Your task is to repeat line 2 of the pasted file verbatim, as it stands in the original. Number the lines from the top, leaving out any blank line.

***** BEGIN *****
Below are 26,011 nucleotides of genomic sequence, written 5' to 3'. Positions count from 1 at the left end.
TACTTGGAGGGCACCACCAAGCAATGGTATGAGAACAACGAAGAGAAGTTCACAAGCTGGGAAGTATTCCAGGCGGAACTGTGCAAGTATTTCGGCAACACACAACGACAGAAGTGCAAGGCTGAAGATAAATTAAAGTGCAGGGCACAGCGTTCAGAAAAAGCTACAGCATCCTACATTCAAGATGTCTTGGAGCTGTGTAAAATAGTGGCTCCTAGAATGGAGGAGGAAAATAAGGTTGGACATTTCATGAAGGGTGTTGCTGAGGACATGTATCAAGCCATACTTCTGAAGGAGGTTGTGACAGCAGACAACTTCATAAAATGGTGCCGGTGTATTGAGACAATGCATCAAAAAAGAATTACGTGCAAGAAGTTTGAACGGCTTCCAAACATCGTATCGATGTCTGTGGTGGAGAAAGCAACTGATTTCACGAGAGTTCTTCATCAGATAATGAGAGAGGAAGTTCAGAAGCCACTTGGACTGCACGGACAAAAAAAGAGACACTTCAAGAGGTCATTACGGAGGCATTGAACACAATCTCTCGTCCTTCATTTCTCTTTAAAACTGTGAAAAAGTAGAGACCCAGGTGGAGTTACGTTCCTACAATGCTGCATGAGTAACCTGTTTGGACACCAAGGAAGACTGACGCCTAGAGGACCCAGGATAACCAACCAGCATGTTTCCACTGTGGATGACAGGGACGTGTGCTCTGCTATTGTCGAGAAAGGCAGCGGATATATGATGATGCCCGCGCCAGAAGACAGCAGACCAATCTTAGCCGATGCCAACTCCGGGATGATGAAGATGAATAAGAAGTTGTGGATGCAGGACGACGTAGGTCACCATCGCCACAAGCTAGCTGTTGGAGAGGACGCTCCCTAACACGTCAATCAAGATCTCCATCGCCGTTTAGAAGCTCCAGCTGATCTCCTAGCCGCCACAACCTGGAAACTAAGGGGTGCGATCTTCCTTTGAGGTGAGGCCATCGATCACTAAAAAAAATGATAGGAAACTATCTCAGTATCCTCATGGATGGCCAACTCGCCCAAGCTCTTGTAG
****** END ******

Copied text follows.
TACTTGGAGGGCACCACCAAGCAATGGTATGAGAACAACGAAGAGAAGTTCACAAGCTGGGAAGTATTCCAGGCGGAACTGTGCAAGTATTTCGGCAACACACAACGACAGAAGTGCAAGGCTGAAGATAAATTAAAGTGCAGGGCACAGCGTTCAGAAAAAGCTACAGCATCCTACATTCAAGATGTCTTGGAGCTGTGTAAAATAGTGGCTCCTAGAATGGAGGAGGAAAATAAGGTTGGACATTTCATGAAGGGTGTTGCTGAGGACATGTATCAAGCCATACTTCTGAAGGAGGTTGTGACAGCAGACAACTTCATAAAATGGTGCCGGTGTATTGAGACAATGCATCAAAAAAGAATTACGTGCAAGAAGTTTGAACGGCTTCCAAACATCGTATCGATGTCTGTGGTGGAGAAAGCAACTGATTTCACGAGAGTTCTTCATCAGATAATGAGAGAGGAAGTTCAGAAGCCACTTGGACTGCACGGACAAAAAAAGAGACACTTCAAGAGGTCATTACGGAGGCATTGAACACAATCTCTCGTCCTTCATTTCTCTTTAAAACTGTGAAAAAGTAGAGACCCAGGTGGAGTTACGTTCCTACAATGCTGCATGAGTAACCTGTTTGGACACCAAGGAAGACTGACGCCTAGAGGACCCAGGATAACCAACCAGCATGTTTCCACTGTGGATGACAGGGACGTGTGCTCTGCTATTGTCGAGAAAGGCAGCGGATATATGATGATGCCCGCGCCAGAAGACAGCAGACCAATCTTAGCCGATGCCAACTCCGGGATGATGAAGATGAATAAGAAGTTGTGGATGCAGGACGACGTAGGTCACCATCGCCACAAGCTAGCTGTTGGAGAGGACGCTCCCTAACACGTCAATCAAGATCTCCATCGCCGTTTAGAAGCTCCAGCTGATCTCCTAGCCGCCACAACCTGGAAACTAAGGGGTGCGATCTTCCTTTGAGGTGAGGCCATCGATCACTAAAAAAAATGATAGGAAACTATCTCAGTATCCTCATGGATGGCCAACTCGCCCAAGCTCTTGTAG